Microsoft Talks Federal Government Cloud Computing Security

 
 
By Nicholas Kolakowski  |  Posted 2009-10-15 Email Print this article Print
 
 
 
 
 
 
 

Microsoft executive Teresa Carlson suggests that security for the cloud, particularly in the context of the federal government, starts with imposing strict security and privacy standards on the operation of data centers. Recent surveys indicate that security remains a top concern for IT administrators in both government and private enterprise.

Cloud computing may be increasingly vital to cost-efficient government IT, but concerns over security remain as prevalent in federal agencies' considerations for adopting the cloud as they are in the enterprise or SMBs. A Microsoft executive, meanwhile, is claiming in a recent blog post that security in the cloud, notably in the context of the federal government, rests on the ability to protect the security and privacy of data centers and the information they hold.

"Data centers are the foundation of any organization's approach to cloud computing, which is why Microsoft has built its data centers to comply with the strictest international security and privacy standards," Teresa Carlson, vice president of Microsoft Federal, wrote in an Oct. 14 posting on FutureFed, the Microsoft federal blog.

Those security and privacy standards include International Organization for Standardization (ISO) 27001, Health Insurance Portability and Accountability Act (HIPAA), Sarbanes-Oxley Act of 2002, and SAS 70 Type I and Type II, according to Carlson.

The ISO 27001 certification, first published in October 2005 by the International Organization for Standardization (ISO) and the International Electrotechnical Commission (IEC), posits a system that brings information security under strict management control.

"Part of the payoff for adopting the tougher ISO standard is increased transparency while still offering the highest levels of security," Carlson wrote. "In a cloud environment, where vendors host government data, it is critical for customers to demand full transparency."

Microsoft has recently entered into a partnership with the U.S. General Services Administration (GSA), Carlson added, to "gain an Authority to Operate (ATO) Microsoft Business Productivity Online Suite for them" by the end of 2009, dependent on Federal Information Security Management Act (FISMA) accreditation.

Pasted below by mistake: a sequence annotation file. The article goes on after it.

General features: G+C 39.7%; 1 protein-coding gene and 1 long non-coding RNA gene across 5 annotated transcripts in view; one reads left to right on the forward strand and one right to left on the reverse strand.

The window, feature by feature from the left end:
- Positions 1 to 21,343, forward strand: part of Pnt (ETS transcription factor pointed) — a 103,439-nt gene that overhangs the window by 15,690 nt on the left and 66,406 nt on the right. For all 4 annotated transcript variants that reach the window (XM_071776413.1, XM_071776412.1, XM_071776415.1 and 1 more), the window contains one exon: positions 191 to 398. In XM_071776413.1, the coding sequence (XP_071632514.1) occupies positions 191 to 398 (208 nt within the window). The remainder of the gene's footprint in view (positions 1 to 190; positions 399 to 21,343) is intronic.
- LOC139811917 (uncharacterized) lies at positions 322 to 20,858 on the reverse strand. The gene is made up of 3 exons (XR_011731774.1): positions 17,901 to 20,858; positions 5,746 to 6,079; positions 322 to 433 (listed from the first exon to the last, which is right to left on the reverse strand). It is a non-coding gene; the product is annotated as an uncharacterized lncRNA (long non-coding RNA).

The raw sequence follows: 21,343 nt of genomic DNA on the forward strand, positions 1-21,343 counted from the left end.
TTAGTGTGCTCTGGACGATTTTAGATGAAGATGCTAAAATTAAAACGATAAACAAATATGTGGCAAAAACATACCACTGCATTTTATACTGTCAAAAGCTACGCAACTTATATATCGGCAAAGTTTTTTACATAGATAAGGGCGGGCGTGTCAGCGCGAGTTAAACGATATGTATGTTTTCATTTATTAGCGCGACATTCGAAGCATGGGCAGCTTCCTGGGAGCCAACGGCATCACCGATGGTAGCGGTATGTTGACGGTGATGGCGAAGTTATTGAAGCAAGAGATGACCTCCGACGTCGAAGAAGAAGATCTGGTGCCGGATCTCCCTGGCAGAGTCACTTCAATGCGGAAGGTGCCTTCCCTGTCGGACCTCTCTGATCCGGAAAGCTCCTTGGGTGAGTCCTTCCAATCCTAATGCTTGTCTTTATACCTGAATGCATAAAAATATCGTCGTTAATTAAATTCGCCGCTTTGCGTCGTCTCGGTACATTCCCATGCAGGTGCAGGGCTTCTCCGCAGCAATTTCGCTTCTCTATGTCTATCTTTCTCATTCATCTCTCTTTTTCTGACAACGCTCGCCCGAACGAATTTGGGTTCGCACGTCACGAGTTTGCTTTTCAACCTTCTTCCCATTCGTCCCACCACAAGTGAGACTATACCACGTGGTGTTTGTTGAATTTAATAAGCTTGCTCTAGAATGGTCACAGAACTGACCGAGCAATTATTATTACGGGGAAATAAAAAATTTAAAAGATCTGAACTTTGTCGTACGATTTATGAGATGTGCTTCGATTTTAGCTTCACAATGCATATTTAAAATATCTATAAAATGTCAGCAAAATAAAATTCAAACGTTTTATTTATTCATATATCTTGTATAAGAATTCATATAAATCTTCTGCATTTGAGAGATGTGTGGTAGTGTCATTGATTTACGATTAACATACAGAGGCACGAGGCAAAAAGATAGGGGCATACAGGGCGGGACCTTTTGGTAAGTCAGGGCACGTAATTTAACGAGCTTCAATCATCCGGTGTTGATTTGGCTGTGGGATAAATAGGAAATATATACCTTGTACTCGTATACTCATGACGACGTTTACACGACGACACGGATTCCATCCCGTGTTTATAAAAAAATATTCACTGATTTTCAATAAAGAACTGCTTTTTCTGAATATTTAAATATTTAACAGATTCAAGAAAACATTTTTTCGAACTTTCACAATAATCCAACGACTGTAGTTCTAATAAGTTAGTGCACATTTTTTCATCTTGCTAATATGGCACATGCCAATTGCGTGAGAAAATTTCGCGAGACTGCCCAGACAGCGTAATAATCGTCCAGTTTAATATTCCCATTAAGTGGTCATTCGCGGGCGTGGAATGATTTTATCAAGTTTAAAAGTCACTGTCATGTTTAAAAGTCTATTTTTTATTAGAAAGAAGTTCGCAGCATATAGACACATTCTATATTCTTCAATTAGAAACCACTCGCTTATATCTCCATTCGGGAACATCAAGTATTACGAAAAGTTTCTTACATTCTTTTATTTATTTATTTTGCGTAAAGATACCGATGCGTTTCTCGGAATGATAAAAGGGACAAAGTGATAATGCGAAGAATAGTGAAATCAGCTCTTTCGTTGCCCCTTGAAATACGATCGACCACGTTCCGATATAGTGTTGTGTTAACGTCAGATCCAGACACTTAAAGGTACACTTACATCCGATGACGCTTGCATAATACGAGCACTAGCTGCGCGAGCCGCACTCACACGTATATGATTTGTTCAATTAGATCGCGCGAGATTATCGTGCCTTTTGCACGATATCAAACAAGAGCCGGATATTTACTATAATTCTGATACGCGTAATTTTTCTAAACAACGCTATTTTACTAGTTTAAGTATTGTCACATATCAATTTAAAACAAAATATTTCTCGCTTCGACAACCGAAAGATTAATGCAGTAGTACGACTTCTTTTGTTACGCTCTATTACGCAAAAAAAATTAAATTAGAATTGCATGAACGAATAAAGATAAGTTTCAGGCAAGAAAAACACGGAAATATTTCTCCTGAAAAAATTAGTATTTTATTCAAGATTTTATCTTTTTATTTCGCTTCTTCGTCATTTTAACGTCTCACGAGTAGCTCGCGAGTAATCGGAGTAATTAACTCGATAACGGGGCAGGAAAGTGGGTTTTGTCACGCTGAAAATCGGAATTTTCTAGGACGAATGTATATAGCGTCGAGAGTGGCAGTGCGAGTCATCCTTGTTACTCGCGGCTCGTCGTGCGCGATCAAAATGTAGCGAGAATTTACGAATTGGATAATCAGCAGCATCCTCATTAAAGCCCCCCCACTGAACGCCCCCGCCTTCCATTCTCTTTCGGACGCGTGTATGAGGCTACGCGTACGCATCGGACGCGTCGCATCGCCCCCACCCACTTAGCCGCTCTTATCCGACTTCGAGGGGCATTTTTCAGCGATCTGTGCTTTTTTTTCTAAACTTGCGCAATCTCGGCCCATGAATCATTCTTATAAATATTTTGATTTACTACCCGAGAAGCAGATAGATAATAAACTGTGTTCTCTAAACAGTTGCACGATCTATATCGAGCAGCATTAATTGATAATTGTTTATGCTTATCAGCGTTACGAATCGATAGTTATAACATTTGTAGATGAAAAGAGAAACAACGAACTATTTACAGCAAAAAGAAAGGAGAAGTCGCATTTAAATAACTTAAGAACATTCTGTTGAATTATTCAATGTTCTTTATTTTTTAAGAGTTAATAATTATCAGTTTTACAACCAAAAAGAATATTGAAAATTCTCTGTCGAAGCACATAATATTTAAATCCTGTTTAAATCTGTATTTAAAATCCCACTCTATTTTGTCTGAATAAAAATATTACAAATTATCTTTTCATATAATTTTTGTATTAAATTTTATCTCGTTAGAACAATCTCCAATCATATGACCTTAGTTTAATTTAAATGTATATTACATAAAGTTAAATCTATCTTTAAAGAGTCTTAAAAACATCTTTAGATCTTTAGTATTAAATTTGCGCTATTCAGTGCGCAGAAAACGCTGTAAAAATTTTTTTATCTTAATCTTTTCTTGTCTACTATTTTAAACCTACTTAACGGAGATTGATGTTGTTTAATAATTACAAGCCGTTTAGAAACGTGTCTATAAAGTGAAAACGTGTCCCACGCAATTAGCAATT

Cloud platforms for the federal government must satisfy security requirements such as those posted under FISMA. Microsoft has stated that it intends all cloud-hosted federal government data to reside in the United States and have a 99.9 percent uptime.

Security remains a prime concern for cloud implementers in the government and private enterprise alike.

A September survey by Unisys found that, of 312 IT professionals surveyed, some 51 percent cited security and data privacy as their top concern with regard to cloud computing. Other issues cited included integrating cloud-based applications with existing systems, regulatory and compliance concerns, and the ability to bring a system back within the corporate firewall should the need arise.

"These poll results confirm what we continue to hear from our clients as well as industry analysts," Sam Gross, Unisys' vice president of global IT outsourcing solutions, said in a statement. "Until they are convinced that there is 'industrial-strength' security in the cloud, CIOs will remain reluctant to move more than development and test systems into that environment."

Another survey of 500 IT professionals by IT consultancy Avanade found that respondents overwhelmingly trusted their in-house systems to provide better security and control than cloud-based offerings. That followed on the heels of F5 Networks' August survey showing that, although 99 percent of the 250 IT professionals surveyed were considering some sort of public or private cloud implementation, the majority said that access control and security were keys for adoption.

 
 
 
 
Nicholas Kolakowski is a staff editor at eWEEK, covering Microsoft and other companies in the enterprise space, as well as evolving technology such as tablet PCs. His work has appeared in The Washington Post, Playboy, WebMD, AARP the Magazine, AutoWeek, Washington City Paper, Trader Monthly, and Private Air. He lives in Brooklyn, New York.
 
 
 
 
 
 
 

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